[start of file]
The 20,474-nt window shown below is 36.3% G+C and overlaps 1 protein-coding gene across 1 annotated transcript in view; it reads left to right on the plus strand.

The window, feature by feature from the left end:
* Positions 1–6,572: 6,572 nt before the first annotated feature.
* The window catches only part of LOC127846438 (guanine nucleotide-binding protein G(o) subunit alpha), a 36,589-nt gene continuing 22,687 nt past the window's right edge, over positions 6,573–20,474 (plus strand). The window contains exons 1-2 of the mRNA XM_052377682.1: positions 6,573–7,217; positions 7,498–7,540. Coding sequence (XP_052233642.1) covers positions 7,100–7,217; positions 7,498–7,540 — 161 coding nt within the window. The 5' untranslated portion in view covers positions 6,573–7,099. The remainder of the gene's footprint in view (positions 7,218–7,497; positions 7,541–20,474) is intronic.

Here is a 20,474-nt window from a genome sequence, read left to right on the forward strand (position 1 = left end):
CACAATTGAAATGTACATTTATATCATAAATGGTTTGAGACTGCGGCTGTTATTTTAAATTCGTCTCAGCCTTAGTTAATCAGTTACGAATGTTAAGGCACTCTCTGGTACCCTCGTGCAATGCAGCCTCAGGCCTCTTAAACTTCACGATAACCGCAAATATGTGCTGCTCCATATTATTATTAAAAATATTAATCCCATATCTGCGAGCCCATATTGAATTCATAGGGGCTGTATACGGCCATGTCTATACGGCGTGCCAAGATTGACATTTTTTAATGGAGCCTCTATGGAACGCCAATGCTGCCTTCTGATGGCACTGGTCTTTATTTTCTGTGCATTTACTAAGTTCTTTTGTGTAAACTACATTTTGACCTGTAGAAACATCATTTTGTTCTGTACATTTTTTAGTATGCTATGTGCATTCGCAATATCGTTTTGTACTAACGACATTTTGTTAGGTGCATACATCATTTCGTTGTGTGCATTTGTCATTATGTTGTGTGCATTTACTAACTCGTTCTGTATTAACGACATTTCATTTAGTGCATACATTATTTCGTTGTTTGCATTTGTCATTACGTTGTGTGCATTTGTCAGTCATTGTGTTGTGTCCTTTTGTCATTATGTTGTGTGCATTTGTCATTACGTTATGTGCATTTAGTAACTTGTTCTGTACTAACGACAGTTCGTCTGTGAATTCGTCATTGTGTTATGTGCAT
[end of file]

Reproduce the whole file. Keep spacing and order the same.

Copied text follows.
The 20,474-nt window shown below is 36.3% G+C and overlaps 1 protein-coding gene across 1 annotated transcript in view; it reads left to right on the plus strand.

The window, feature by feature from the left end:
* Positions 1–6,572: 6,572 nt before the first annotated feature.
* The window catches only part of LOC127846438 (guanine nucleotide-binding protein G(o) subunit alpha), a 36,589-nt gene continuing 22,687 nt past the window's right edge, over positions 6,573–20,474 (plus strand). The window contains exons 1-2 of the mRNA XM_052377682.1: positions 6,573–7,217; positions 7,498–7,540. Coding sequence (XP_052233642.1) covers positions 7,100–7,217; positions 7,498–7,540 — 161 coding nt within the window. The 5' untranslated portion in view covers positions 6,573–7,099. The remainder of the gene's footprint in view (positions 7,218–7,497; positions 7,541–20,474) is intronic.

Here is a 20,474-nt window from a genome sequence, read left to right on the forward strand (position 1 = left end):
CACAATTGAAATGTACATTTATATCATAAATGGTTTGAGACTGCGGCTGTTATTTTAAATTCGTCTCAGCCTTAGTTAATCAGTTACGAATGTTAAGGCACTCTCTGGTACCCTCGTGCAATGCAGCCTCAGGCCTCTTAAACTTCACGATAACCGCAAATATGTGCTGCTCCATATTATTATTAAAAATATTAATCCCATATCTGCGAGCCCATATTGAATTCATAGGGGCTGTATACGGCCATGTCTATACGGCGTGCCAAGATTGACATTTTTTAATGGAGCCTCTATGGAACGCCAATGCTGCCTTCTGATGGCACTGGTCTTTATTTTCTGTGCATTTACTAAGTTCTTTTGTGTAAACTACATTTTGACCTGTAGAAACATCATTTTGTTCTGTACATTTTTTAGTATGCTATGTGCATTCGCAATATCGTTTTGTACTAACGACATTTTGTTAGGTGCATACATCATTTCGTTGTGTGCATTTGTCATTATGTTGTGTGCATTTACTAACTCGTTCTGTATTAACGACATTTCATTTAGTGCATACATTATTTCGTTGTTTGCATTTGTCATTACGTTGTGTGCATTTGTCAGTCATTGTGTTGTGTCCTTTTGTCATTATGTTGTGTGCATTTGTCATTACGTTATGTGCATTTAGTAACTTGTTCTGTACTAACGACAGTTCGTCTGTGAATTCGTCATTGTGTTATGTGCAT